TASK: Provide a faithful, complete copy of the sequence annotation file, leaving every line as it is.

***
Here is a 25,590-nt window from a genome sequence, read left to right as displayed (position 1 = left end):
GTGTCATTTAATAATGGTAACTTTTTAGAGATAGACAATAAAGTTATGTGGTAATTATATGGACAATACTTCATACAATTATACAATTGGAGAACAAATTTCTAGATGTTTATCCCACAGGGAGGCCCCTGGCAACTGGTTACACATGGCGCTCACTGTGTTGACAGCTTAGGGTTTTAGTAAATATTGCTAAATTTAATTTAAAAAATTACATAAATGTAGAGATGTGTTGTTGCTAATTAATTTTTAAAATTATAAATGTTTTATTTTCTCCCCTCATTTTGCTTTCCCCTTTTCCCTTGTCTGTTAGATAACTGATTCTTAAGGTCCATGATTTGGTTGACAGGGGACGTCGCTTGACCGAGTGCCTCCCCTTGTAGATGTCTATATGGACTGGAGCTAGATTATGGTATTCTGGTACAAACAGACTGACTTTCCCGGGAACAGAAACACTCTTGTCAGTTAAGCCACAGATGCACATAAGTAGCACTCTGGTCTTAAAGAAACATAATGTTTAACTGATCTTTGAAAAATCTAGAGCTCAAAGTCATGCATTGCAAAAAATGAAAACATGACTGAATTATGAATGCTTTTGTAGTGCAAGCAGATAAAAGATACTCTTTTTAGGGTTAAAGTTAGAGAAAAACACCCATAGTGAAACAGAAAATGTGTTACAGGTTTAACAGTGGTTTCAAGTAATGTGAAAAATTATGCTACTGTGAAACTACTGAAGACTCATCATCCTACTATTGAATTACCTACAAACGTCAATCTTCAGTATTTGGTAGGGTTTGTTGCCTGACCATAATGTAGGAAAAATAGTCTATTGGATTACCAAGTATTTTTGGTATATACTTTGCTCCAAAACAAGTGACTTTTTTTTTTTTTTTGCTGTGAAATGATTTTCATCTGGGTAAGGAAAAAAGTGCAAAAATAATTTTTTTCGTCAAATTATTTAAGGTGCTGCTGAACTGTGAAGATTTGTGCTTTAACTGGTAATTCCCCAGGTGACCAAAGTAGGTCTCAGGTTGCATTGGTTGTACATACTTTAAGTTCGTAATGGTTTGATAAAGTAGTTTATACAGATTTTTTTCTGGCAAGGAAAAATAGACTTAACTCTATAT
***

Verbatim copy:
Here is a 25,590-nt window from a genome sequence, read left to right as displayed (position 1 = left end):
GTGTCATTTAATAATGGTAACTTTTTAGAGATAGACAATAAAGTTATGTGGTAATTATATGGACAATACTTCATACAATTATACAATTGGAGAACAAATTTCTAGATGTTTATCCCACAGGGAGGCCCCTGGCAACTGGTTACACATGGCGCTCACTGTGTTGACAGCTTAGGGTTTTAGTAAATATTGCTAAATTTAATTTAAAAAATTACATAAATGTAGAGATGTGTTGTTGCTAATTAATTTTTAAAATTATAAATGTTTTATTTTCTCCCCTCATTTTGCTTTCCCCTTTTCCCTTGTCTGTTAGATAACTGATTCTTAAGGTCCATGATTTGGTTGACAGGGGACGTCGCTTGACCGAGTGCCTCCCCTTGTAGATGTCTATATGGACTGGAGCTAGATTATGGTATTCTGGTACAAACAGACTGACTTTCCCGGGAACAGAAACACTCTTGTCAGTTAAGCCACAGATGCACATAAGTAGCACTCTGGTCTTAAAGAAACATAATGTTTAACTGATCTTTGAAAAATCTAGAGCTCAAAGTCATGCATTGCAAAAAATGAAAACATGACTGAATTATGAATGCTTTTGTAGTGCAAGCAGATAAAAGATACTCTTTTTAGGGTTAAAGTTAGAGAAAAACACCCATAGTGAAACAGAAAATGTGTTACAGGTTTAACAGTGGTTTCAAGTAATGTGAAAAATTATGCTACTGTGAAACTACTGAAGACTCATCATCCTACTATTGAATTACCTACAAACGTCAATCTTCAGTATTTGGTAGGGTTTGTTGCCTGACCATAATGTAGGAAAAATAGTCTATTGGATTACCAAGTATTTTTGGTATATACTTTGCTCCAAAACAAGTGACTTTTTTTTTTTTTTTGCTGTGAAATGATTTTCATCTGGGTAAGGAAAAAAGTGCAAAAATAATTTTTTTCGTCAAATTATTTAAGGTGCTGCTGAACTGTGAAGATTTGTGCTTTAACTGGTAATTCCCCAGGTGACCAAAGTAGGTCTCAGGTTGCATTGGTTGTACATACTTTAAGTTCGTAATGGTTTGATAAAGTAGTTTATACAGATTTTTTTCTGGCAAGGAAAAATAGACTTAACTCTATAT